Sutton was among those who beat Woods during a time when the world’s No. 1 player looked unbeatable, going head-to-head with him at The Players Championship in 2000 and winning by one shot.
He watched part of the championship match Sunday “until I got bored.”
“Tiger is definitely more dominating,” Sutton said.
Curtis Strange is among those who played in the prime years of Woods and Jack Nicklaus, and he said it is pointless to compare generations. But he also found speculation of a perfect season to be “a little over the top.”
“He is by far and away the best player,” Strange said. “We’ve never had a player this much better than the second-best player. He’s unbelievable, really. But he’s not unbeatable. Let’s not get ahead of ourselves just because he beat Stewart Cink 8 and 7.”
As usual, the best comparisons are to Woods himself.
Most consider his best golf to be from late 1999 through the 2001 Masters, when he won 16 of 32 times on the PGA Tour and four consecutive majors. Dating to the 2006 British Open, Woods has won 15 of his last 24 events, a 63 per cent clip.
“He just has this strong sense of belief in himself that he’s just never out of it,” Cink said. “He’s never going to mess up. He’s just always in control. He never loses his composure.”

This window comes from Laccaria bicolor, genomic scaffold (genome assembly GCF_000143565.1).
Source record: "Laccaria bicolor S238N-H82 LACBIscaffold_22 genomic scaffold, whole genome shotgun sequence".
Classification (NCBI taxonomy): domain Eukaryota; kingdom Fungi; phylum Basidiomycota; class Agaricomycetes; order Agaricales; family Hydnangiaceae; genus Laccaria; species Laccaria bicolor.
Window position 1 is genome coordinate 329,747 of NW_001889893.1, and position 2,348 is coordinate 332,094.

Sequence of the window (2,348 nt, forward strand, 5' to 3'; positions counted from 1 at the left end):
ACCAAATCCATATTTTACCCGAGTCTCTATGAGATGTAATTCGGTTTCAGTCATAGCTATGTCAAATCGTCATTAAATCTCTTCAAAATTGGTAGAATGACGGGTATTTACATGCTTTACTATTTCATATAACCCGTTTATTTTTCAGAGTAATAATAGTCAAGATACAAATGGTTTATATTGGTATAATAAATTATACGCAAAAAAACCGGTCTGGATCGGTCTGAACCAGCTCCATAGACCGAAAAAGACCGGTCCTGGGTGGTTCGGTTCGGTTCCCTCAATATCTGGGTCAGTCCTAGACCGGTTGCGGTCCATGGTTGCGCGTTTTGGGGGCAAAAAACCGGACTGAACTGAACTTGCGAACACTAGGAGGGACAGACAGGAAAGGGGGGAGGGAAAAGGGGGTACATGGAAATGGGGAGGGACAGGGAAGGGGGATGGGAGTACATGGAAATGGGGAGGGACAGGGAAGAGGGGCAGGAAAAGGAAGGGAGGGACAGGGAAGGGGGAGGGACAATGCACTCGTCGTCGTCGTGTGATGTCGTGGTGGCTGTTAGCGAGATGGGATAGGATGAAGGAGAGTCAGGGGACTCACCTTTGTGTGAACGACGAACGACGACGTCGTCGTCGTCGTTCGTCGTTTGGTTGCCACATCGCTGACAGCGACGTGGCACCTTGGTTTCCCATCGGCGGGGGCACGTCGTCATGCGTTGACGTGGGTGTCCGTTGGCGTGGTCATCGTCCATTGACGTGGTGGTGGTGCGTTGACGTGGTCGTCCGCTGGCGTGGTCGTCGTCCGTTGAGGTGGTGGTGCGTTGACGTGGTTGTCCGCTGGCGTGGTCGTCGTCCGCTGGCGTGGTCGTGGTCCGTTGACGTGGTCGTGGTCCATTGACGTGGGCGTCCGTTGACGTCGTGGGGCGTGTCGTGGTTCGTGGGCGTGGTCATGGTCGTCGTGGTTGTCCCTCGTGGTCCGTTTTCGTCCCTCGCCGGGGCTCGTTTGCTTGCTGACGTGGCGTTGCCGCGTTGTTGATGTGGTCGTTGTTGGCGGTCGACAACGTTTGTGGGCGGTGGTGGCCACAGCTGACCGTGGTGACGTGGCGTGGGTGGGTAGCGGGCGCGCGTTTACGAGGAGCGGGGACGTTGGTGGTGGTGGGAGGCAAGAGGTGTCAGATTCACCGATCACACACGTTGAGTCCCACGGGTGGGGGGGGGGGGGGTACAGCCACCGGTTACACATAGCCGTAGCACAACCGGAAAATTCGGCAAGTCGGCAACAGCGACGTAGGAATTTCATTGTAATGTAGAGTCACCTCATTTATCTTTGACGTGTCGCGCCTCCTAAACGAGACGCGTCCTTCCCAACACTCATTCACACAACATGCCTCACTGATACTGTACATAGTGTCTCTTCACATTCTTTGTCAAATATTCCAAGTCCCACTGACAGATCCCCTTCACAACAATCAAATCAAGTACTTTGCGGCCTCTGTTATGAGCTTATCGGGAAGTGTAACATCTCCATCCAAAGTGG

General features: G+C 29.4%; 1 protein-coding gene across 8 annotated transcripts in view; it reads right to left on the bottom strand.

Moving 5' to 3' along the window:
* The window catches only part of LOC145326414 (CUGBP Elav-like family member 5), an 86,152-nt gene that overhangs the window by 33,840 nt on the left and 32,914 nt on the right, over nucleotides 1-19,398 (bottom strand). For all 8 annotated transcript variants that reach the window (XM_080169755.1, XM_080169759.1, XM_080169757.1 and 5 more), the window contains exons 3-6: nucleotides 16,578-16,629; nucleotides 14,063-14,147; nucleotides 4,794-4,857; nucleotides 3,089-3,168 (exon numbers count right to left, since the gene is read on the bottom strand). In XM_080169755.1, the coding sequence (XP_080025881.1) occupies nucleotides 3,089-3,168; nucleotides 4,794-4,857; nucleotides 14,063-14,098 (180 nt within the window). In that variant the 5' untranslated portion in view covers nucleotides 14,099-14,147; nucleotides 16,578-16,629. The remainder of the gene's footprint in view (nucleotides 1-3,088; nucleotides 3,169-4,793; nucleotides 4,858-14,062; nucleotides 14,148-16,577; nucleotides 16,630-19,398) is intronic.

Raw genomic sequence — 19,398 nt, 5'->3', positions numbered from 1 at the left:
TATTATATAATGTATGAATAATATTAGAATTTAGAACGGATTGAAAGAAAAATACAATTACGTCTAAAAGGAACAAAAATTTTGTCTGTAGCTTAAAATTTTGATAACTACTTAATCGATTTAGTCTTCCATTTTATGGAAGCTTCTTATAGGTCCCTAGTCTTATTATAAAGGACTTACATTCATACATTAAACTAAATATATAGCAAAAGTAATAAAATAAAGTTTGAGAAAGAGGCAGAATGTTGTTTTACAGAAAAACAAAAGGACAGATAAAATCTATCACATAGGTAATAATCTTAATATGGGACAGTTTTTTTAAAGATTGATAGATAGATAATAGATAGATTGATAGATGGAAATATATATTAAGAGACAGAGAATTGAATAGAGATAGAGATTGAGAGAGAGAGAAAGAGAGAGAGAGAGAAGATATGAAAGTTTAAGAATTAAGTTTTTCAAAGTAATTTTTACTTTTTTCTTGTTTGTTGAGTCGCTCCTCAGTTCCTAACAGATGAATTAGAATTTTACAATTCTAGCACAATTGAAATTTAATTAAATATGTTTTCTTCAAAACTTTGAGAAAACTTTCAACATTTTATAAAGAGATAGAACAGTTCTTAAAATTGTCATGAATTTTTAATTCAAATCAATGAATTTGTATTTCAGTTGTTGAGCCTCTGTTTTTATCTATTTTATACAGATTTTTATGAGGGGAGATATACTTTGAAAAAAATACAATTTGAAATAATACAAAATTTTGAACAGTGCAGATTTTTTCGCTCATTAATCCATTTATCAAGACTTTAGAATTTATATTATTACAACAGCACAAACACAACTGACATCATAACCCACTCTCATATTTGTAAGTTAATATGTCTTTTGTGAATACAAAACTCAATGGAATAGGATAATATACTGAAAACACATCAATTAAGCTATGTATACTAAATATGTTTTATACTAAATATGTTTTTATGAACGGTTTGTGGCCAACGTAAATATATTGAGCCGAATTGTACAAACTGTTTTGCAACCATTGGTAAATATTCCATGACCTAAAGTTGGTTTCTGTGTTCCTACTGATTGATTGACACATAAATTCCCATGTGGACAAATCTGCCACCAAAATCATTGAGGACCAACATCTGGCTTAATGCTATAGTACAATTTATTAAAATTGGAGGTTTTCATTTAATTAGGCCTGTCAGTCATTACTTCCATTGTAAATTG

The more he talked, the more Cink made Woods out to be a machine.
“I think maybe we ought to slice him open to see what’s inside there,” Cink said. “Maybe nuts and bolts.”
Not many thought Woods could ever produce better results than 2000, the benchmark of greatness in his era. Woods, however, has been saying all along that his plan was to get better. And with each victory, what seemed impossible is not unthinkable.
Woods knows he was fortunate to win the Match Play. In the first round, he rallied from three down with five holes to play against J.B. Holmes by winning four straight holes with three birdies and a 35-foot eagle. In the third round, Aaron Baddeley twice stood over putts inside 12 feet to win the match before Woods prevailed on the 20th hole.
“I played 117 holes this week,” Woods said. “I could have easily played 16 and then been home. That’s the fickleness of match play.”
And such is the fickle nature of golf.
Odds are, Woods won’t win them all.
But if he were to even win three of his next six on the PGA Tour, that would give him 18 wins in his last 30 starts, essentially matching Nelson’s golden year in 1945.
And even that might not be enough to satisfy him.
“You can always get better,” Woods said. “You can always keep improving.”